Speaking of religious tolerance, the Ambassador said that Eritrea enjoys a tranquil situation inside its territory; Christians and Muslims live in the same quarters, they meet up and participate in celebrations after the mutual religious ceremonies, while stressing that “it is no obvious result”. “In fact” he continued “in the years following independence, when Bin Laden was in Karthoum, in Sudan, an attempt was made to muslimize Eritrea, a Country, which was still in a phase of national reconstruction”. “But” he added “the attempt did not succeed, because we have a tradition of tolerance”.

“In fact” he continued “when the prophet Mohammed started preaching Islam, as he felt in danger, he decided to send fifteen converts, among which his daughter with her husband, to the other side of the Red Sea, to Massawa, where they could preach freely and where they built the first mosque in the world, which still exists”.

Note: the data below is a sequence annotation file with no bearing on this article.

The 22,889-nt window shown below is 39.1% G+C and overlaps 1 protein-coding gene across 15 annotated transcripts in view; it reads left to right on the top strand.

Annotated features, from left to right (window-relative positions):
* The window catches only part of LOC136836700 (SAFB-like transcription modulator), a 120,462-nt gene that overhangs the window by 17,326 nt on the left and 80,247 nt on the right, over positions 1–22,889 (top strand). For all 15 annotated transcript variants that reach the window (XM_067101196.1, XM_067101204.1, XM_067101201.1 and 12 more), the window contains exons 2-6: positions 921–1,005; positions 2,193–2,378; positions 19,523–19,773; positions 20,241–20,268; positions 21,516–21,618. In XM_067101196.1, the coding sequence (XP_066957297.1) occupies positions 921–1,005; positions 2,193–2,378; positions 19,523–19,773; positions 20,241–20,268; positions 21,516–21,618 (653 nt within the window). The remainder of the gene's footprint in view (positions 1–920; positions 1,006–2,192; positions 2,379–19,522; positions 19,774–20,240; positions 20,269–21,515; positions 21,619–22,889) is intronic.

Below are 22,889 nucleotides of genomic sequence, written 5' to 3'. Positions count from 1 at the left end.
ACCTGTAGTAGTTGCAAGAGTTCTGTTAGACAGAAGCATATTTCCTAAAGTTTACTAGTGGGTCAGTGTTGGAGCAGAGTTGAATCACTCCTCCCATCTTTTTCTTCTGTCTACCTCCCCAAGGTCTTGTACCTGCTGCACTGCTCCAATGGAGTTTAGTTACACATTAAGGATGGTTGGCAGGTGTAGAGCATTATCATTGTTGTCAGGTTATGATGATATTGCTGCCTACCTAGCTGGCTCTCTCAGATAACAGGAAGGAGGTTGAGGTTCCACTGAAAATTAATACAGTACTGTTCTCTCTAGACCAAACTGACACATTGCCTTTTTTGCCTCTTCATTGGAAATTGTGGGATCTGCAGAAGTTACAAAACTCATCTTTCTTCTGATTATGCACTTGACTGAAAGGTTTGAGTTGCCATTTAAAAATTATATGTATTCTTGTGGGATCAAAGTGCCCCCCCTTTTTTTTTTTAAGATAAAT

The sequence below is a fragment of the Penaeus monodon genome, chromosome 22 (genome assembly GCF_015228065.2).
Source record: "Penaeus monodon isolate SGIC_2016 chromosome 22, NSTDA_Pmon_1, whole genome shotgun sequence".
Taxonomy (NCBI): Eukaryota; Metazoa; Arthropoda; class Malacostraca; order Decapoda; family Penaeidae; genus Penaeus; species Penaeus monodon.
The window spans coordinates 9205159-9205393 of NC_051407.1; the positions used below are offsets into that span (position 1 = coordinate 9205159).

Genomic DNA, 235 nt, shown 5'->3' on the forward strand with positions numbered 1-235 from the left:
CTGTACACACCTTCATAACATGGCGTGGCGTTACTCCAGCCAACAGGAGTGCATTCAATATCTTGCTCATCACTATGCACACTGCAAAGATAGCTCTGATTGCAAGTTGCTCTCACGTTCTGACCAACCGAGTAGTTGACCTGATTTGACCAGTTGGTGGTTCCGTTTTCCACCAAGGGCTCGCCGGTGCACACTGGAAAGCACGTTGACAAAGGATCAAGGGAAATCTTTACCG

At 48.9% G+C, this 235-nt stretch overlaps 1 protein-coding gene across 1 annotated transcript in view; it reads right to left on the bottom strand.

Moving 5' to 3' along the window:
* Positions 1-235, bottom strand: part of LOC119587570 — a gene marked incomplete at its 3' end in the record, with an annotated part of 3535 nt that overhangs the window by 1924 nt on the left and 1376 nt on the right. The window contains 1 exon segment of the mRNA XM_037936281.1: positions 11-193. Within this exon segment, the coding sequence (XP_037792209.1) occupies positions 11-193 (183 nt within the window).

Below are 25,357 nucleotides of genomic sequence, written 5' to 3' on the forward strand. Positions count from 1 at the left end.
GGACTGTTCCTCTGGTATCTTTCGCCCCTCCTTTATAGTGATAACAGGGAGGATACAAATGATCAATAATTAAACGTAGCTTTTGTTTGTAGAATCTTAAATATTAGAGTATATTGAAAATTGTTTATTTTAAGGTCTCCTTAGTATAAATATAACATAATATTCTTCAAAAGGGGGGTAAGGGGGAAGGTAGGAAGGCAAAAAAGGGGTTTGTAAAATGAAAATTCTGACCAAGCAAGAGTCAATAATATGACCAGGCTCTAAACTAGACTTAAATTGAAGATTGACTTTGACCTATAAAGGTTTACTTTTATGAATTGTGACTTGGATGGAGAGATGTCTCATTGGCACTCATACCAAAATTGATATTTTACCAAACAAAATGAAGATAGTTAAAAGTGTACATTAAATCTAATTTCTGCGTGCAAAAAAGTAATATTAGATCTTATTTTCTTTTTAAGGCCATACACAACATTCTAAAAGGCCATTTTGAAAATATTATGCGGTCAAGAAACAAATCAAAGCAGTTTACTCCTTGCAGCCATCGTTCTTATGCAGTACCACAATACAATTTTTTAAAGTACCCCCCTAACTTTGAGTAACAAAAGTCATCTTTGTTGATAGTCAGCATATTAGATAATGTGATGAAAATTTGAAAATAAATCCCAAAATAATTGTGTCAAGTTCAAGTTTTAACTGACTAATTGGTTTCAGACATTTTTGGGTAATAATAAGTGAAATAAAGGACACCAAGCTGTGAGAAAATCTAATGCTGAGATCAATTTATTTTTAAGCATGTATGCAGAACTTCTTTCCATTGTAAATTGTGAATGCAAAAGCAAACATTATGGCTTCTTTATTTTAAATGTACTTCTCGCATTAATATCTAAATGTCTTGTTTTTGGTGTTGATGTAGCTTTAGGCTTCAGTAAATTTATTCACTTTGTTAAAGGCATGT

The meeting continued with the intervention of Ms. Suzanna Tkalec, humanitarian director of Caritas International, who spoke about Syria, the Country with the highest number of asylum seekers. “What is happening today in Syria, after four years and millions of refugees in neighbouring countries?” she asked. “Assistance” she continued “is guaranteed for a ratio of less than 50% than required, therefore families move. How? Through illegal, very well organized channels”. “In Syria” she explained “there are travel agencies providing a package, they even organize swimming lessons for those taking the Turkey-Lesbos route, to save themselves in case of a shipwreck. It is an expensive journey, approximately 1500 euros per person which, if multiplied by the 800 thousands arrivals make good business”.